|Nanoliter Volume Pin Tool Transfers as Measured by a Dual-Dye Absorbance Method|
Duong T. Chau; Patrick H. Cleveland, Ph.D.; John Thomas Bradshaw, Ph.D.
Increasing costs of chemical compounds and commonly used solvents has pushed high throughput screening labs towards lower working volumes, specifically in the nanoliter range. The ability to controllably dispense “known” nanoliter aliquots of samples is desired, which can readily be achieved using Pin Tools.
|Why Is My Assay Failing? An Approach to Assay Equipment Optimization|
Tanya R. Knaide, John Thomas Bradshaw, Kevin Khovananth, Keith Albert
Assays can produce unexpected or failing results for a multitude of reasons. Variability may be introduced at any point within the assay process.
|A Simple, Robust Automated Multiplexed Cell-Based Assay Process for the Assessment of Mitochondrial Dysfunction and Cytotoxicity|
Brad Larson, Peter Banks, Tracy Worzella, Andrew Niles and Timothy Moeller
Recent studies have shown that an increasing number of drugs no longer on the market have negative effects on mitochondrial function in key organs such as the liver and heart. Therefore it is increasingly important to monitor the effects of lead compounds on mitochondrial function in relevant cell systems. The ability to incorporate a simple, rapid, multiplexed, predictive assay can make the detection of potential toxic effects easier to perform early on in the drug discovery process.
|An Automated, Cell-based Platform for the Rapid Detection of Novel Androgen Receptor Modulators|
Brad Larson, Bruce Sherf (INDIGO Biosciences), and Peter Banks
The Androgen Receptor (AR) is a member of the family of nuclear receptors responsive to steroid hormones. This poster aims to devise, validate and perform a preliminary automated HTS screening campaign to identify novel modulators of AR activity.
|Automated Solutions for Cellular Screening and Characterization of Therapeutic Antibodies for Antibody-Dependent Cellular Cytotoxicity Utility|
Brad Larson, Peter Banks , Nicolas Pierre, Stéphane Martinez, and Francois Degorce
Since the end of the 1990’s, the pharmaceutical industry has seen an increased interest in biologics, especially in the therapeutic areas of oncology and inflammation. Here we present the automation of two assays for the characterization and selection of potent antibody drug candidates. Both assays rely on HTRF® detection. The first assay quantifies the binding affinity of antibodies to their target antigen, on live cells.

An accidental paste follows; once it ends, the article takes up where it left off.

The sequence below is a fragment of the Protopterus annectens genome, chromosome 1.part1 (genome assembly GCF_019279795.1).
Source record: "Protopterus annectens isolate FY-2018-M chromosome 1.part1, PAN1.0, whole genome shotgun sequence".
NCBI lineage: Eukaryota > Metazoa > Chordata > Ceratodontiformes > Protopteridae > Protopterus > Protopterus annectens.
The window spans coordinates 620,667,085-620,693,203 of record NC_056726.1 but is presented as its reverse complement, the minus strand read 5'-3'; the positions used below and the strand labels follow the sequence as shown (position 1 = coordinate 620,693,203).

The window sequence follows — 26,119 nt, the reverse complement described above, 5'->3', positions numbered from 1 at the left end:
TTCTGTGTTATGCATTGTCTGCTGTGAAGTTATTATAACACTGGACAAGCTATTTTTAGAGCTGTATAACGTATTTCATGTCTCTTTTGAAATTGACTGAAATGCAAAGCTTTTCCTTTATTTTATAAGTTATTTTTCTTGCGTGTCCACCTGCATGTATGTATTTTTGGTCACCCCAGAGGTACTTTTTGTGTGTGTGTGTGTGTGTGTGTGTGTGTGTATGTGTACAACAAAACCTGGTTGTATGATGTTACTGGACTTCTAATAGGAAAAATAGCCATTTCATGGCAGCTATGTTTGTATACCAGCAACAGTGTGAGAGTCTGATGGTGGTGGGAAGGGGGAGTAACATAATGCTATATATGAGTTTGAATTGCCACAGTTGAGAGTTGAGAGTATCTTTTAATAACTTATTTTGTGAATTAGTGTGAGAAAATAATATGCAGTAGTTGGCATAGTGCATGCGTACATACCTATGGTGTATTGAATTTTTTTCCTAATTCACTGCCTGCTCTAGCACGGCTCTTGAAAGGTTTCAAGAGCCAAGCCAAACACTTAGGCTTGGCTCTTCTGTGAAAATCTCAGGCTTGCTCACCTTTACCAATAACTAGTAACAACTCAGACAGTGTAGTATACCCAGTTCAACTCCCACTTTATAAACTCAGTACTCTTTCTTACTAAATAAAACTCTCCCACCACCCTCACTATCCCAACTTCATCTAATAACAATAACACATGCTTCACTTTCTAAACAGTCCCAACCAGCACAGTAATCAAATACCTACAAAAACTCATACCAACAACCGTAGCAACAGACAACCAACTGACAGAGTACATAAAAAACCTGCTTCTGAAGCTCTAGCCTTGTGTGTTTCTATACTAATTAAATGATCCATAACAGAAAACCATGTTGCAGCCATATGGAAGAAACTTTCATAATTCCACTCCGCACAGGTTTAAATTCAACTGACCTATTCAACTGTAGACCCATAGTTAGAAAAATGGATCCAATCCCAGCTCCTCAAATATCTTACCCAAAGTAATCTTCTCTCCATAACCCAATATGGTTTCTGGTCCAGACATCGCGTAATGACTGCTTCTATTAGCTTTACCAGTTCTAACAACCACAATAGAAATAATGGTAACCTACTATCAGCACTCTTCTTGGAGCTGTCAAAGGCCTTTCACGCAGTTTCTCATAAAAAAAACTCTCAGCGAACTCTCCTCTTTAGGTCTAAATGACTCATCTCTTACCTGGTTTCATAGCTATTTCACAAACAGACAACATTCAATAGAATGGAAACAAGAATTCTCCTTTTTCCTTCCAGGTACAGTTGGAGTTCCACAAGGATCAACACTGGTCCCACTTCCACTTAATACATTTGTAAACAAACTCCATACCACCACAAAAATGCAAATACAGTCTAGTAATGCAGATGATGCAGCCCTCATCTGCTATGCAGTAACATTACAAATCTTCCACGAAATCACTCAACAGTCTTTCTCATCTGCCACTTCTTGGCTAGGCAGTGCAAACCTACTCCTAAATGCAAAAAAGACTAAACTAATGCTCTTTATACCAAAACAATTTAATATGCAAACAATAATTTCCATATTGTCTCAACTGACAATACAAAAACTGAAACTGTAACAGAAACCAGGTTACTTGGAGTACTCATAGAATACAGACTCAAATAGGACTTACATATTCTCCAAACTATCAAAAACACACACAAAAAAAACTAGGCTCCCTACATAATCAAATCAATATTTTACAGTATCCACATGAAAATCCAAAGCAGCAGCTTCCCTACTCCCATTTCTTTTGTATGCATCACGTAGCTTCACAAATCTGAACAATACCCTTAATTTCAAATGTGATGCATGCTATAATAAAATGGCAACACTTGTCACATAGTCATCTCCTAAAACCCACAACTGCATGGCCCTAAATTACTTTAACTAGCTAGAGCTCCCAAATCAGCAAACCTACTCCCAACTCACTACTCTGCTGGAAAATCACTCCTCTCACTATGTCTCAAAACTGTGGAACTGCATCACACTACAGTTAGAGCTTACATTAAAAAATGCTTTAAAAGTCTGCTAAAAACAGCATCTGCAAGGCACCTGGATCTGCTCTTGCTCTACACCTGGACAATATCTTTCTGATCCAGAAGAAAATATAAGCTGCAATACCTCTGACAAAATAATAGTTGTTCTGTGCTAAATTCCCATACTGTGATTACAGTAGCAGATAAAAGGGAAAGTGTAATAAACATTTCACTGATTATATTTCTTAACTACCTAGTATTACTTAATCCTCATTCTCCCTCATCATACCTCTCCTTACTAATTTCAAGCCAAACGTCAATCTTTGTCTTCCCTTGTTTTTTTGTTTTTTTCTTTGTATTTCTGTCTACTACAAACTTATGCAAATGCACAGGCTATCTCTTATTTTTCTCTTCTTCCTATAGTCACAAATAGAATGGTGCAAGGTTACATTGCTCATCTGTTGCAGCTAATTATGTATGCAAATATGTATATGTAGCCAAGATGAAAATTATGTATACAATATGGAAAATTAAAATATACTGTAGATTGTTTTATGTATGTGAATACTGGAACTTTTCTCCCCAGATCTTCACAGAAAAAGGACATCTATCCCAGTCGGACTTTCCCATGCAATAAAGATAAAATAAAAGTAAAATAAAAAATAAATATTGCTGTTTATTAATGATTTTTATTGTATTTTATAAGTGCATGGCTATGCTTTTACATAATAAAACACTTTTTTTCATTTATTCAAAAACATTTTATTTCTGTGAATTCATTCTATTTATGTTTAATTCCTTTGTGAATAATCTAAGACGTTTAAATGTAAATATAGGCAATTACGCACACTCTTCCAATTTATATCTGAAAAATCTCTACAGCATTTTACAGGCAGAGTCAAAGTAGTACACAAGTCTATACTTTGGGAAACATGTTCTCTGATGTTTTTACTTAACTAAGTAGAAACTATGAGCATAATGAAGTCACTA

|Validation of an Automated Cell-Based Bioluminescent TNFa Blocker Bioassay|
Brad Larson, Tracy Worzella, Rich Moravec, Neal Cosby, Frank Fan, Teresa Surowy and Peter Banks
TNFa blocker biopharmaceuticals represent an important and successful class of protein drugs used in the treatment of several autoimmune diseases. Bioassays are indispensible tools in biopharmaceutical drug development and commercialization that are used to quantify biological activity and stability of drugs or drug candidates. The automation of these assays can serve to create an accurate, robust process which can allow the researcher to perform other more important functions.
|Automation of a Generic Fluorescence Methyltransferase Activity Assay|
X. Amouretti, P. Brescia, P. Banks, G. Prescott, Meera Kumar
Epigenetic processes are attracting considerable attention in drug discovery as their fundamental roles in controlling normal cell development and contributions to disease states become more clearly defined. This work combines a fluorescence-based assay with liquid handling and dispensing instrumentation and a multi-mode reader which can be used to monitor the biological activity of the histone methyltransferase (HMT) G9a, a model system.
|Automation of a Novel Cell-Based ELISA for Cell Signaling Pathway Analysis|
Wendy Goodrich, Peter Banks, Ron Osmond, Antony Sheehan
Monitoring and quantifying cell signaling pathways is critical for understanding the behavior of cell processes and many disease states. Monitoring and quantifying cell signaling pathways is critical for understanding the behavior of cell processes and many disease states.
|Efficacy of Using a Combination Microplate Washer for Vacuum-Based DNA Sequencing Reaction Cleanup|
Wendy Goodrich, Jason Greene, Mary Louise Shane
The ability to determine the specific pattern of base pairs in DNA molecules is an indispensable part of contemporary molecular biology. This poster demonstrates how the vacuum filtration module available on the BioTek 405 Touch effectively cleans contaminating artifacts from DNA sequencing reactions, which wil contribute to the genomic workflow typical of many molecular biology laboratories and core facilities.